Planter boxes can be one of the most successful and easy forms of growing vegetables and flowers. The most popular uses for these boxes are in kitchen gardens. The convenience and ease of use enables the cook to pluck vegetables fresh from the garden to serve with the day's meals. Building a planter box is an easily accomplished task using a selection of basic materials.
Boards or planks of wood, are used to construct planter boxes, which usually consist of four sides minimum for a box that sits on a dedicated place in the yard or garden. A bottom for the box is not necessary unless you will use it on a deck or patio. Stores classify lumber by length, width and thickness measurements. A popular and quite manageable size for the beginning planter box gardener is the 4 by 8 feet rectangle. A minimum depth for the box is usually 6 inches. Depending upon how sturdy you prefer your box, will determine the thickness of the boards or planks and the most popular width is 1 to 2 inches.
Lumber is available in treated and untreated types. Both types will eventually rot, but the untreated rots faster. Untreated lumber, however, may still be a better choice as treated lumber contains toxic chemicals that may eventually leach into the soil of your garden. Cedar is an untreated type that tends to last longer than some other untreated species. Place 2-by-2-inch pieces of lumber at each interior corner, for a brace that helps keep your box sturdy by strengthening its joints. These materials are readily available at your local lumbar yard or retail hardware department.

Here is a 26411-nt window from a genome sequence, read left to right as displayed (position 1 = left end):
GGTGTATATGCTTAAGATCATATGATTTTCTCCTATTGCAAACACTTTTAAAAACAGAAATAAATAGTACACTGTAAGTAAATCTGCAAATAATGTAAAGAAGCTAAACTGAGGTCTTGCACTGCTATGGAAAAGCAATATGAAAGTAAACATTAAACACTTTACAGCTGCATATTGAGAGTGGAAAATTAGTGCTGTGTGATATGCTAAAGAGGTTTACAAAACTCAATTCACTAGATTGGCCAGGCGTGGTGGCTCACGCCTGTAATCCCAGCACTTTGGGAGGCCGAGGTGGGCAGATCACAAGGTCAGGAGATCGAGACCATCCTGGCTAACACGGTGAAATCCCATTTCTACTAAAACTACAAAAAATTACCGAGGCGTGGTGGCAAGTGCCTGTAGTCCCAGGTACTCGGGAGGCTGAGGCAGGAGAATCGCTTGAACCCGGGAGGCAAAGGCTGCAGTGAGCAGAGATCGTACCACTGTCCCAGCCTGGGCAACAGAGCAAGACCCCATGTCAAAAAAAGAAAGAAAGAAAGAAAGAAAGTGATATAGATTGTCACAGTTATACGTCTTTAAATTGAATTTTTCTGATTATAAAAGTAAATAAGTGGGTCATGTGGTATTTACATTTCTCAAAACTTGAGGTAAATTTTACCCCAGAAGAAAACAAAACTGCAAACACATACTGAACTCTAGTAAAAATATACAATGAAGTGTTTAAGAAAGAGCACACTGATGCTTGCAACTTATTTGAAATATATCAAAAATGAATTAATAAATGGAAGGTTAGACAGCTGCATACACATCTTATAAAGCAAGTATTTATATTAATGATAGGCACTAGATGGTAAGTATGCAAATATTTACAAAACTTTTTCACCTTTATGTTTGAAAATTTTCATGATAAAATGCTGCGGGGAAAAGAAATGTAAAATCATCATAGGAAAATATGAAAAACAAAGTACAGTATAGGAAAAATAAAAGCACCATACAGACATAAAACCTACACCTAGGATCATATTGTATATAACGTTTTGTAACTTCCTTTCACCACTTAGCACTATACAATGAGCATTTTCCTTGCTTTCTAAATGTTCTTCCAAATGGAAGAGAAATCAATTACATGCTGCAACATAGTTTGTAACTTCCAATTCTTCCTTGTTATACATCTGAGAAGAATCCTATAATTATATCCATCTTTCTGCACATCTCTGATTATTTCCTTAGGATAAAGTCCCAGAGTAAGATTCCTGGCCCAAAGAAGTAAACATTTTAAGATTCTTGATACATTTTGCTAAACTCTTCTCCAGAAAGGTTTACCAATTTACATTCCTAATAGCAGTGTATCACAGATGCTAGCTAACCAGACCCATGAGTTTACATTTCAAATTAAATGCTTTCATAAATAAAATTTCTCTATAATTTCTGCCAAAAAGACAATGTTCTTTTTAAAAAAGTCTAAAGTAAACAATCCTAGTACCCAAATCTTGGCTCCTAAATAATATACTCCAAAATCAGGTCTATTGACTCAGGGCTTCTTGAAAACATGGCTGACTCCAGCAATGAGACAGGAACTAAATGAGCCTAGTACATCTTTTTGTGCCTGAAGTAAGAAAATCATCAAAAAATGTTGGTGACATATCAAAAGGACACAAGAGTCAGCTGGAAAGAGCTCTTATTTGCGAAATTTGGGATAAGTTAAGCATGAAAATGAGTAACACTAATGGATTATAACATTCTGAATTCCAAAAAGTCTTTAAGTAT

Gardeners usually prefer the use of wood screws to attach the boards together. This allows for the use of a drill to start holes, for ease of insertion into the boards. These pilot-holes give the wood screws something to grab on to, as they are constructed in such a manner that grips into the wood as they are tightened. Make sure the screws are galvanized. These are weather resistant and are less likely to rust and fall victim to metal-fatigue, which will cause the box to loose its holding power. The final measurements you have decided upon for your box will determine what size screws you will need. The local hardware department should be able to advise you as to the appropriate size screws for your chosen lumber size.
Soil and Seed
Once the planter box frame is completed and placed on your chosen growing site that is free of turf, weeds and debris, you may start to fill it with planting medium. Planting medium is ideally a loose, rich organic mix of sphagnum peat moss, humus, composted organic matter including cow manure, and a good quality top soil that usually contains pieces of shredded mulch, sand and rich loamy soil. Local garden centers sell these elements or you can buy them by the truck-load, bulk-priced from local nurseries or mulch yards. After filling, your garden box is ready for your supply of seeds, plants or combination of both.